I remember how anxious I felt the first time I went to the LGBTQ community centre. I had known and associated with several LGBTQ people in the past, both online and off. But I had not participated in many explicitly LBGTQ activities. I remember worrying that the environment would be highly sexualized (it wasn’t). I remember worrying that I wouldn’t be the right kind of LGBTQ person, that I was not fabulous enough, that my cultural norms and personal prudishness would be in conflict with the “real” LGBTQ people, the ones who belonged at the centre. Stepping into that space for the first time was scary.
That is why my social anxiety at the open house was so awful. I could sense that other people were anxious about being in the space as well. Several people stood in the corners, not talking to anybody and looking uncomfortable. I am pretty sure that several of those people had come to the community centre for the first time. As somebody who had participated in the centre for some time, my job was to be a gracious host, to introduce myself and get to know these newcomers and introduce them to some of the people I knew. And I completely and utterly fell down on the job. I was so obsessed about my own social anxiety that I didn’t bother helping other people feel welcome no matter who they were or how freakish they felt. And I bet a bunch of those people had a terrible time at the open house, and went home vowing never to return. Then I complain about people not participating in LBGTQ-specific activities the way they used to in the good old days.
Here is the dirty secret: I think we all feel like freaks. Even the well-integrated LBG kids feel like outcasts. We are all too skinny or too fat or too hairy or not hairy enough or too butch or too femme or too androgynous or too tall or too short or we wear the wrong clothes or we have the wrong fetishes or we are HIV positive or we are attracted to the wrong people or we have the wrong attitudes or we are into drag or we are repulsed by drag or our voices are too faggy or we’re not rich enough or we don’t like rainbows or we’re too old or we have wrinkles or we’re of the wrong social class or we came out too late in life or we like the opposite sex sometimes or… or… or…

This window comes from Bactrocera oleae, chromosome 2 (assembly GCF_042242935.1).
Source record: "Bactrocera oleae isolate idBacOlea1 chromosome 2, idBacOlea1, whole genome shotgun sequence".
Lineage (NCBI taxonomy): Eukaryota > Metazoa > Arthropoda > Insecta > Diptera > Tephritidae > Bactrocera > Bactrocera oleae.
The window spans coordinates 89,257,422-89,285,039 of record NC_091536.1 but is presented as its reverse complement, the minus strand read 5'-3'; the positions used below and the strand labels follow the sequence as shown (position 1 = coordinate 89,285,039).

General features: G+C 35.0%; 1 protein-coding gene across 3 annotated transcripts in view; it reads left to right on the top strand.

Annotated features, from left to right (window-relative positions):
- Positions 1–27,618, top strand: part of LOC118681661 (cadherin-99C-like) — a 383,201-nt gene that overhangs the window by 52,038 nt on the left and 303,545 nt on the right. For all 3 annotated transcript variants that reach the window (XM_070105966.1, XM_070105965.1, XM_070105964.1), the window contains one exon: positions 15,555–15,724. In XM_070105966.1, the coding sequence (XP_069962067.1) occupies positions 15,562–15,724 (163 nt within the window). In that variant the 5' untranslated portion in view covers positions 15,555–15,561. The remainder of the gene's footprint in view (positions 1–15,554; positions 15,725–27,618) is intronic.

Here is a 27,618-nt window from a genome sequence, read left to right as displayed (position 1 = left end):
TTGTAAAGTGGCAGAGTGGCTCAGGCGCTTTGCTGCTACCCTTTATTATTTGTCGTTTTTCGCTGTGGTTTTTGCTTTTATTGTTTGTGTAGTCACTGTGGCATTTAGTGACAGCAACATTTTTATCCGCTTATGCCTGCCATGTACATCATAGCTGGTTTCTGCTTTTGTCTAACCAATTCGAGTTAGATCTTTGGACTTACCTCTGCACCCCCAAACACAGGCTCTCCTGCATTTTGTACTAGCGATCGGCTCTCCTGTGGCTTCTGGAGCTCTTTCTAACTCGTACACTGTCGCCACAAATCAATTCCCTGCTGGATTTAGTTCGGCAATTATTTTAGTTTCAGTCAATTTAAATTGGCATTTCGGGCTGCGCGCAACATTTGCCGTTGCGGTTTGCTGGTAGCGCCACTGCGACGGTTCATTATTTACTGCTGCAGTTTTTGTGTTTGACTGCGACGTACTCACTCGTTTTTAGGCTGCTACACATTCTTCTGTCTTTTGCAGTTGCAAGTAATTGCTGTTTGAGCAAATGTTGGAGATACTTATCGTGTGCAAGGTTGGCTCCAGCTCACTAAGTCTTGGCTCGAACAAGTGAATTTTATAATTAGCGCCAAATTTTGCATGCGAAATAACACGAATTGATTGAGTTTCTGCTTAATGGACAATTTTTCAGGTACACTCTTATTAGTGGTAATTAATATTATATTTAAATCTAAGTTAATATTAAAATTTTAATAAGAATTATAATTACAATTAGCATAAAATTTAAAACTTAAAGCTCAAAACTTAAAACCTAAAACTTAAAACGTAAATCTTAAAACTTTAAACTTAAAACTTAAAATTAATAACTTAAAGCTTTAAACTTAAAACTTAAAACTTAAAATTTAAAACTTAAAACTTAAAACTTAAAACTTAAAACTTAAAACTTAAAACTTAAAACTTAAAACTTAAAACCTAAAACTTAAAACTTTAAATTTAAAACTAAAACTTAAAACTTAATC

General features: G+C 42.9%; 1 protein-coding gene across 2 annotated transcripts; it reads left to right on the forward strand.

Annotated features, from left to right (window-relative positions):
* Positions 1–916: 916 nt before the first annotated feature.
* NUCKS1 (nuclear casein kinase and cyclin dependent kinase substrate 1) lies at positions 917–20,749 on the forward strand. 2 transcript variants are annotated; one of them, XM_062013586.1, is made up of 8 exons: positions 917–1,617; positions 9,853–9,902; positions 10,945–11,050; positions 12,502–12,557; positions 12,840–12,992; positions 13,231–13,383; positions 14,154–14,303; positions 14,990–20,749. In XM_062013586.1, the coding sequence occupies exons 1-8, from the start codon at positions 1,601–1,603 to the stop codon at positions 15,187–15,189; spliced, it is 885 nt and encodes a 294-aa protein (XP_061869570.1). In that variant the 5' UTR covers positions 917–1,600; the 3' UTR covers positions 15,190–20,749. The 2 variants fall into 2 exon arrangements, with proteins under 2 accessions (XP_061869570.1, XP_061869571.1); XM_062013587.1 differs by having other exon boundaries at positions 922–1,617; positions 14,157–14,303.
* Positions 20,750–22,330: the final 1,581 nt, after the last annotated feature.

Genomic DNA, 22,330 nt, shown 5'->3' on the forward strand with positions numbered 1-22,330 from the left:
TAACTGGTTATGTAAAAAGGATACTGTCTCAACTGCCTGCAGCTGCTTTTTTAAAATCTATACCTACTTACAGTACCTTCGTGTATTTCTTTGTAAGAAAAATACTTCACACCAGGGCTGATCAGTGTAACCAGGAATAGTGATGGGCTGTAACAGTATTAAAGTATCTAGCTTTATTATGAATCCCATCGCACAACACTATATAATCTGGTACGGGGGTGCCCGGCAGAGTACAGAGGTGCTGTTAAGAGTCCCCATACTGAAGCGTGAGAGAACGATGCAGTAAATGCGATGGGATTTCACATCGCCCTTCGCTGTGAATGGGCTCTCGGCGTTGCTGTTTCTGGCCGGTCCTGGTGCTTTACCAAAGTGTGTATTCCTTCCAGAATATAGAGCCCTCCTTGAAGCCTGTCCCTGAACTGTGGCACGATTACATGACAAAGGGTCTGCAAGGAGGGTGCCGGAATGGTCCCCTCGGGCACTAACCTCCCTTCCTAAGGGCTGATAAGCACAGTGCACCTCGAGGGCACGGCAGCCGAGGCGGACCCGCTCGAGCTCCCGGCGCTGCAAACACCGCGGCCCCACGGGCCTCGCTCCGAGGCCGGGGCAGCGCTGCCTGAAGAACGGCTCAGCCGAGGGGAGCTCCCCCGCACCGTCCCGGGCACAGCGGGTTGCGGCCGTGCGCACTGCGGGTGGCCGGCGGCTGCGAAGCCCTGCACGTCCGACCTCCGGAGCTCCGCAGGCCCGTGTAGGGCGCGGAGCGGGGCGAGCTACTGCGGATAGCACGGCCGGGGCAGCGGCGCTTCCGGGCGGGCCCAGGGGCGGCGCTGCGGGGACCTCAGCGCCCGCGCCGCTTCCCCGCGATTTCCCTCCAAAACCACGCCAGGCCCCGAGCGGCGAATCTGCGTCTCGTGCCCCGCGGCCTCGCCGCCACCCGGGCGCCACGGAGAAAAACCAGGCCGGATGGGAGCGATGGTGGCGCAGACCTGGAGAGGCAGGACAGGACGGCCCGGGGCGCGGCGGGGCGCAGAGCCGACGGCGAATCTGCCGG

Here is the other dirty secret: we may all be freaks, but it doesn’t matter. IT DOESN’T MATTER. You don’t have to be the right kind of LGBTQ person to be welcome in this community centre, or in the broader community. Even if you don’t feel as if you fit in, you still belong. Once you step over the threshold of entering the community centre, you are a member of the community centre’s community and you should be welcomed as such. Maybe not everybody will like you. Maybe you won’t like everybody. There is still a good chance that you will find a place here and that you will fit in. But if those of us who are already here don’t integrate you and help you feel that you are welcome, then we have failed. And this weekend I failed hard.
Forty minutes into the open house I left. Some politicians I am grumpy with entered the space, and I could feel my anger levels rising, so I used that as an excuse to leave. I wish I had skipped the event entirely. My presence there did more harm than good.